Well, I, as a fiction reader, am not enough qualified to review this book. For, this is more than fiction. Exhilarating, complex, dense, and entertaining. Throughout, the books stays funny along with being serious.
Anathem is the second novel by Neal Stephenson which I read, third one Snow Crash in queue. First of all Anathem is written different languages, by different I mean it’s written in english and the language Neal Stephenson made up known as Orth. But the book is mostly written in english expect for some words he uses in many places which he made up. He also provided the glossary of the terms and entries from the Ortho dictionary speckled throughout the book which describes the meaning of those words in different contexts.
Anathem is huge novel with 931 pages (paperback edition) and bit slow in the beginning and it takes around 150+ pages to reach the core plot of the book but though it’s slow in the beginning but I never found it boring. The ideas presented in the book are really interesting and as well as complex and some ideas are explained in the separate supplements provided in the back of the book known as Calca (philosophical or mathematical discussion between two people of differing views). If mathematical or philosophical concepts make you crawl in fear, then you would probably not enjoy Anathem.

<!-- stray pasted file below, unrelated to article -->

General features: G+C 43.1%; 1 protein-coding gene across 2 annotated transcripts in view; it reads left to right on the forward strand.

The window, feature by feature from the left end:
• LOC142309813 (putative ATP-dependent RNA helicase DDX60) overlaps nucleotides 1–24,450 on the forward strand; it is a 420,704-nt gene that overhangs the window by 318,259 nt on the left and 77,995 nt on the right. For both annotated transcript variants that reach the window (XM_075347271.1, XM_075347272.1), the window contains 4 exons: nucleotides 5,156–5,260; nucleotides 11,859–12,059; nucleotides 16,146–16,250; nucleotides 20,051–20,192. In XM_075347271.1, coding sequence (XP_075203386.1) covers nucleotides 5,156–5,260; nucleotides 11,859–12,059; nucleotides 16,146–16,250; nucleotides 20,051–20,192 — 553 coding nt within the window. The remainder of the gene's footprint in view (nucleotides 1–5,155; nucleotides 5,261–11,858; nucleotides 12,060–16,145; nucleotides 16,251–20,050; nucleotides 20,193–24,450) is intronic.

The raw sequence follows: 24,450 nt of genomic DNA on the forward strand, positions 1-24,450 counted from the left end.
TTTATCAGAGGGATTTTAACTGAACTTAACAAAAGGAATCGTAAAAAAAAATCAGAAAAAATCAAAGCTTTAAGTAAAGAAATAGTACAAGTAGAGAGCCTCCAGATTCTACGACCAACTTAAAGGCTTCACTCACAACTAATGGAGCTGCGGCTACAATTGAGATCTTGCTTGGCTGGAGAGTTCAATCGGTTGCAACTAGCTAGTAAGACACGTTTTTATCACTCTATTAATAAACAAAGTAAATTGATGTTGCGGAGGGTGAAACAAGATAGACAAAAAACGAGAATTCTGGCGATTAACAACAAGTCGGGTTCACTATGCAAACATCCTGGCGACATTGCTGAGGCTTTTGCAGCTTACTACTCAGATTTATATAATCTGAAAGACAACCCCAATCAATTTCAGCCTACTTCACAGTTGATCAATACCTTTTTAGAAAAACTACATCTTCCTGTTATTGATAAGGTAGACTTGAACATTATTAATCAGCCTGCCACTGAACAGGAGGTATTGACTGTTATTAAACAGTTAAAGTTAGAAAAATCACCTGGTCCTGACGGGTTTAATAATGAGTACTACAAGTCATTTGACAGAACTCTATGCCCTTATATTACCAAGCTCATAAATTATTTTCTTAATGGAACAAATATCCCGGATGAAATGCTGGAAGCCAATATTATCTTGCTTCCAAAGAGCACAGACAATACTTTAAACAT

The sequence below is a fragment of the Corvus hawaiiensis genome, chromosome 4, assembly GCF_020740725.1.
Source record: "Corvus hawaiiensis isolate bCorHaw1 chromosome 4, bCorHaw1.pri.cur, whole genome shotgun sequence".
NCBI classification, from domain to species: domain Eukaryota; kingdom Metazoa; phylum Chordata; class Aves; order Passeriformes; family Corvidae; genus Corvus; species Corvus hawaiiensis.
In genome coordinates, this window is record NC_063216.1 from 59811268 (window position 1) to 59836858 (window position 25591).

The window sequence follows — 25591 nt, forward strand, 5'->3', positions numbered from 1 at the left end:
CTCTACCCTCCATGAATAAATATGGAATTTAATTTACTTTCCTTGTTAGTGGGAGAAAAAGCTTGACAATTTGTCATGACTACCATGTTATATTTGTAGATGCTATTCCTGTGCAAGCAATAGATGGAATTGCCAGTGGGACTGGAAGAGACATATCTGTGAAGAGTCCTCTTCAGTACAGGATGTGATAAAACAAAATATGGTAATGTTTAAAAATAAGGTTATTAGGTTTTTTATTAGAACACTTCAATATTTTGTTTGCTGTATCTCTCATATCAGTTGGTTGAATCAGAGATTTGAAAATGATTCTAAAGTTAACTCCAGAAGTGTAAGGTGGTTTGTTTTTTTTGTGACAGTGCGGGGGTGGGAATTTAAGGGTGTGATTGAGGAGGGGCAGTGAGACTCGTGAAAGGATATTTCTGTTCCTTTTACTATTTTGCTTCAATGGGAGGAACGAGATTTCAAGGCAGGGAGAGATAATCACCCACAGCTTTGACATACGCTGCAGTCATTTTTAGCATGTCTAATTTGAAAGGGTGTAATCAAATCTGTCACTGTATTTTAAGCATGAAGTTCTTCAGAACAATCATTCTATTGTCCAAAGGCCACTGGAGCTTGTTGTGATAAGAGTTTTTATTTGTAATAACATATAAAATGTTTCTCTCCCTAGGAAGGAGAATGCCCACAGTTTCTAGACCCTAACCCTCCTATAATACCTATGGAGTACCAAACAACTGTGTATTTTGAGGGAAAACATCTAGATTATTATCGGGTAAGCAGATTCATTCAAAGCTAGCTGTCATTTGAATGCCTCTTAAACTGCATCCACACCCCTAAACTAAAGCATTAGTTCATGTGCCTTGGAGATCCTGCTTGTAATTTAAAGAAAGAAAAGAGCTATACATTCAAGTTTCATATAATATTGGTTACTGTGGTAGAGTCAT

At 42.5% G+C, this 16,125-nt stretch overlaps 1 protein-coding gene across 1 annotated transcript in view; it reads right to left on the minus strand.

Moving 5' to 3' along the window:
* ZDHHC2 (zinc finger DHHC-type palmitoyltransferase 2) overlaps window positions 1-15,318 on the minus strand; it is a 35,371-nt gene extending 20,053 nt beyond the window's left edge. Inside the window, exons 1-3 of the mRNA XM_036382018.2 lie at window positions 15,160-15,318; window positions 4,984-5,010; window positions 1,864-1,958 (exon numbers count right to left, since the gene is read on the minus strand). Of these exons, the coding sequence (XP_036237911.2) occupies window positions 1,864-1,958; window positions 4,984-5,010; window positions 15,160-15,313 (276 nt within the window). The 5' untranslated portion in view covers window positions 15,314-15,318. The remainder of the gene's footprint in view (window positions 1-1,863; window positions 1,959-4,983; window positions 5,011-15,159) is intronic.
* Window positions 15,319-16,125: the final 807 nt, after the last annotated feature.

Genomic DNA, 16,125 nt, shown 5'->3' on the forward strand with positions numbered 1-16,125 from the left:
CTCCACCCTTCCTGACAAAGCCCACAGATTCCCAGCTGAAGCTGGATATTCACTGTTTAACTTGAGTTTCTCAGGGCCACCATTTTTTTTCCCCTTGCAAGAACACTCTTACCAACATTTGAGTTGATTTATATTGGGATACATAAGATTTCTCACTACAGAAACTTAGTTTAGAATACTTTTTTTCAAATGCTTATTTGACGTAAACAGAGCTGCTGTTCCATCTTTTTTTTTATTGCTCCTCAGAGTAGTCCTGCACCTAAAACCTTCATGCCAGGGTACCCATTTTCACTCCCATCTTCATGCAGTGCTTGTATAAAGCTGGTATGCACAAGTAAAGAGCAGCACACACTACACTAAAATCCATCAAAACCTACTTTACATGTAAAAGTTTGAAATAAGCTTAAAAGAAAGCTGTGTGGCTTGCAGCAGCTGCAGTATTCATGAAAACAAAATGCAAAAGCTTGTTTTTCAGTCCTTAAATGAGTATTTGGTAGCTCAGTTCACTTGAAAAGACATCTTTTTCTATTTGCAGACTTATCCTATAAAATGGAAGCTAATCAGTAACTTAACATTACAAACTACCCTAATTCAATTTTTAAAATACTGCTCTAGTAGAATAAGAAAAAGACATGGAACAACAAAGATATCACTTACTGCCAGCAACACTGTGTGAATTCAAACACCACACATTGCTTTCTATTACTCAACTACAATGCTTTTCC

The ending in this novel is good compare to his previous novel which I read, Cryptonomicon whose ending was really disappointing. The character development in this novel is very good and I enjoyed the new languages and his ideas. Anathem moves into more theoretical areas by showing how the different ways in which we frame our thoughts have real and powerful impact on the world at large, even if it takes a very long time for those thoughts to produce concrete results/effects. The story is told from the perspective of Fraa Erasmas. I liked the writing style, the character development and characters in the book are really funny, charming, philosophical and I liked the protagonist, Fraa Erasmus, or Raz, Ala, Jesry, Lio and Orolo.
If you have a patience for side-discussions of theorotic/philosophical material, and enjoy theoretical fiction, then this novel is for you, go ahead and read it and damn sure you won’t regret it.